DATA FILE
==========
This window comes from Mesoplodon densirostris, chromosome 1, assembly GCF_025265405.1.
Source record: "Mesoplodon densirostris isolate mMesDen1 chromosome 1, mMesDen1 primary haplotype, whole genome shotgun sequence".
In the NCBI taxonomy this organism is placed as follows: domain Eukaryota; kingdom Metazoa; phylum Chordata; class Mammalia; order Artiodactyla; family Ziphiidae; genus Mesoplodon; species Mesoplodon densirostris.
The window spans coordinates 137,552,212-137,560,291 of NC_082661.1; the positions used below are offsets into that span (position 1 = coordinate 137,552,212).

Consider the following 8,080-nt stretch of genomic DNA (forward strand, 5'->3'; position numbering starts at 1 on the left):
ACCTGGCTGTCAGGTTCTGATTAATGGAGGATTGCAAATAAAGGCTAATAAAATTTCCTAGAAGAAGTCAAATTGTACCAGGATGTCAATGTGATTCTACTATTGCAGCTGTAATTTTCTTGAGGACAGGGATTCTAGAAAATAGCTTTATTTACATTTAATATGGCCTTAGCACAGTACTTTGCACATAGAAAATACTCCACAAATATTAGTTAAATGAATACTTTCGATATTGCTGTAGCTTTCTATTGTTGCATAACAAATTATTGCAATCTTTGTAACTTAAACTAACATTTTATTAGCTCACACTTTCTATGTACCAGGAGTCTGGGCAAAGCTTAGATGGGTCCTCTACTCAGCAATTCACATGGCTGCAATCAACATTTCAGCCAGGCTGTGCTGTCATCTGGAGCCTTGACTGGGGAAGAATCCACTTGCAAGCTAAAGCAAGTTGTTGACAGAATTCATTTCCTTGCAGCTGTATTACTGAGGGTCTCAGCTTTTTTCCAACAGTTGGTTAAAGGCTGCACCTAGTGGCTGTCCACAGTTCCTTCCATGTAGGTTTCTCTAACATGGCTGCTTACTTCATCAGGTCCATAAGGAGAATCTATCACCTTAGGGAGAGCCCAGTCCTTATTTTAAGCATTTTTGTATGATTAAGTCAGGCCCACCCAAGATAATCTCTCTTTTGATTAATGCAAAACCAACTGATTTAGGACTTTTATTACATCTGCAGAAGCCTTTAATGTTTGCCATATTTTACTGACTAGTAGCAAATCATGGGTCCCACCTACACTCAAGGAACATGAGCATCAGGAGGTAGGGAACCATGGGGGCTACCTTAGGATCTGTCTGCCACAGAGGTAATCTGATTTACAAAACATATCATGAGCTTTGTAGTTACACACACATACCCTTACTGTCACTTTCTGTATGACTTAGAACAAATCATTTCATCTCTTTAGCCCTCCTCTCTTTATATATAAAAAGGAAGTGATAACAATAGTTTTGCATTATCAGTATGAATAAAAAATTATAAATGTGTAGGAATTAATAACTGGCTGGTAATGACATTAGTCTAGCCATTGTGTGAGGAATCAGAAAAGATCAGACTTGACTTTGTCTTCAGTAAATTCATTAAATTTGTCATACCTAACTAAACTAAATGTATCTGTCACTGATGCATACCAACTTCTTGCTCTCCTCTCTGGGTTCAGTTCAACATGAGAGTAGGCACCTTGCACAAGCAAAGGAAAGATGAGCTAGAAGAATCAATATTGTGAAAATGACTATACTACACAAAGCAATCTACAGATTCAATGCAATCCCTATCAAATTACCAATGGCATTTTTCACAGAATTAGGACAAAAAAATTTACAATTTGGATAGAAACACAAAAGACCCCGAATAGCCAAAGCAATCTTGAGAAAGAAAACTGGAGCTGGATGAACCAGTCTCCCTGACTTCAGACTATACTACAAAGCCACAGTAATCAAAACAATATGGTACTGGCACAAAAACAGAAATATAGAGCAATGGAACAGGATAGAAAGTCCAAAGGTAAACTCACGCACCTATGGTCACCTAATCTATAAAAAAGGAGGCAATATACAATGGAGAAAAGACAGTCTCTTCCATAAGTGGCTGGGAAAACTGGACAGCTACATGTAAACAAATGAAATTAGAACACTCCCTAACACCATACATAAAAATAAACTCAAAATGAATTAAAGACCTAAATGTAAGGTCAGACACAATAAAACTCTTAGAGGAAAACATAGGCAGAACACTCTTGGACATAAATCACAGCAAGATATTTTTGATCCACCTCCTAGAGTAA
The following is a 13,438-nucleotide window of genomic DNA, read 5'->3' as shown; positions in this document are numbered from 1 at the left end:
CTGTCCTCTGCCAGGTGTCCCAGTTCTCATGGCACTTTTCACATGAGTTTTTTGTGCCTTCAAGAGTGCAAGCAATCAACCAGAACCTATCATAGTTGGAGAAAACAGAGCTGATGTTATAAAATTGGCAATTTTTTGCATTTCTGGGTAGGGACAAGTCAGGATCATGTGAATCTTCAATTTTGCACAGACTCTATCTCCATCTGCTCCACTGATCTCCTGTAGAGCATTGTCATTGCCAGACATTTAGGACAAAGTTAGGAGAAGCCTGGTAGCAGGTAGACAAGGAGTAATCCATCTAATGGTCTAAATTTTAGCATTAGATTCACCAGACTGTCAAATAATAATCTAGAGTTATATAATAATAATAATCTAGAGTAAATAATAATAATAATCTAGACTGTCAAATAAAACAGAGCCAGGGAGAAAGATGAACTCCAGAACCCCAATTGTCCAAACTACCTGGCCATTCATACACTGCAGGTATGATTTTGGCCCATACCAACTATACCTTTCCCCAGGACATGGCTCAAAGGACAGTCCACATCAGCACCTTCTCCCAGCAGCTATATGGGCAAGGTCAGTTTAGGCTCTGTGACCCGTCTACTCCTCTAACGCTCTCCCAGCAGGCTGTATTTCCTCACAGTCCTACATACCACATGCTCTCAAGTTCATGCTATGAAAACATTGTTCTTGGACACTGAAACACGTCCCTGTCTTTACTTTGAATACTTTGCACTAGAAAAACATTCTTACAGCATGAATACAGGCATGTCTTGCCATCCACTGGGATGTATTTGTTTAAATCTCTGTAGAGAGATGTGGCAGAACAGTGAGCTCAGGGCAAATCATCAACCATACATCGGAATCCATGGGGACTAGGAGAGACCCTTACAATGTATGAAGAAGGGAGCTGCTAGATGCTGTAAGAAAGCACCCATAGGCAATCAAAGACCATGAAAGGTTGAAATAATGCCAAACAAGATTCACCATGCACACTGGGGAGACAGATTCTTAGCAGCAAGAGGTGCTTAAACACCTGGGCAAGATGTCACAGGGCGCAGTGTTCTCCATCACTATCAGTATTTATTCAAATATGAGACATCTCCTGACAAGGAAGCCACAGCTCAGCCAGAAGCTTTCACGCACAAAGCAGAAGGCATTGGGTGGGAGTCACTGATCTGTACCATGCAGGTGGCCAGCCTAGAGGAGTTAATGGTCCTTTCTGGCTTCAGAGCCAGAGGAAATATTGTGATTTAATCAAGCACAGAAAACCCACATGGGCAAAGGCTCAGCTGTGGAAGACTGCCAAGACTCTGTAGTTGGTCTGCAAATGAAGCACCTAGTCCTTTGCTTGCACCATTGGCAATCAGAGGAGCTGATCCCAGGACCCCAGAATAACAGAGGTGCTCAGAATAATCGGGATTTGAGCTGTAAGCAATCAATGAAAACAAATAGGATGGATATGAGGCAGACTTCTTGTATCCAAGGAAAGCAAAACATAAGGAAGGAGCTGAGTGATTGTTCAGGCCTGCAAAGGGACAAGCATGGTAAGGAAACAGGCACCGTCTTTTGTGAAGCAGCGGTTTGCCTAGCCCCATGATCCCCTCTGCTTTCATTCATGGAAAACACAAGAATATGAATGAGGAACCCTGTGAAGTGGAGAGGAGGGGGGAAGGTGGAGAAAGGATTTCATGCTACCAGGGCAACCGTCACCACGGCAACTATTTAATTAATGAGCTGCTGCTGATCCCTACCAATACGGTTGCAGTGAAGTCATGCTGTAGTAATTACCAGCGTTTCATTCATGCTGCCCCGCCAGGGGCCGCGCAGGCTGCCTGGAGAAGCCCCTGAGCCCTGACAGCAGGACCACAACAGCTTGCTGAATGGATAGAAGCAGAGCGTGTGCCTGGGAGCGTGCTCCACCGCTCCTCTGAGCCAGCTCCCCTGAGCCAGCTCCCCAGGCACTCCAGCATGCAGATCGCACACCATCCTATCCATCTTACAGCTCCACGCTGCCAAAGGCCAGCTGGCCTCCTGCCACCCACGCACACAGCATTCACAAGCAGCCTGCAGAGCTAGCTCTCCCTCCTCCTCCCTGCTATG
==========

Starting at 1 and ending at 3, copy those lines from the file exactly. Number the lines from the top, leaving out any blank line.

This window comes from Mesoplodon densirostris, chromosome 1, assembly GCF_025265405.1.
Source record: "Mesoplodon densirostris isolate mMesDen1 chromosome 1, mMesDen1 primary haplotype, whole genome shotgun sequence".
In the NCBI taxonomy this organism is placed as follows: domain Eukaryota; kingdom Metazoa; phylum Chordata; class Mammalia; order Artiodactyla; family Ziphiidae; genus Mesoplodon; species Mesoplodon densirostris.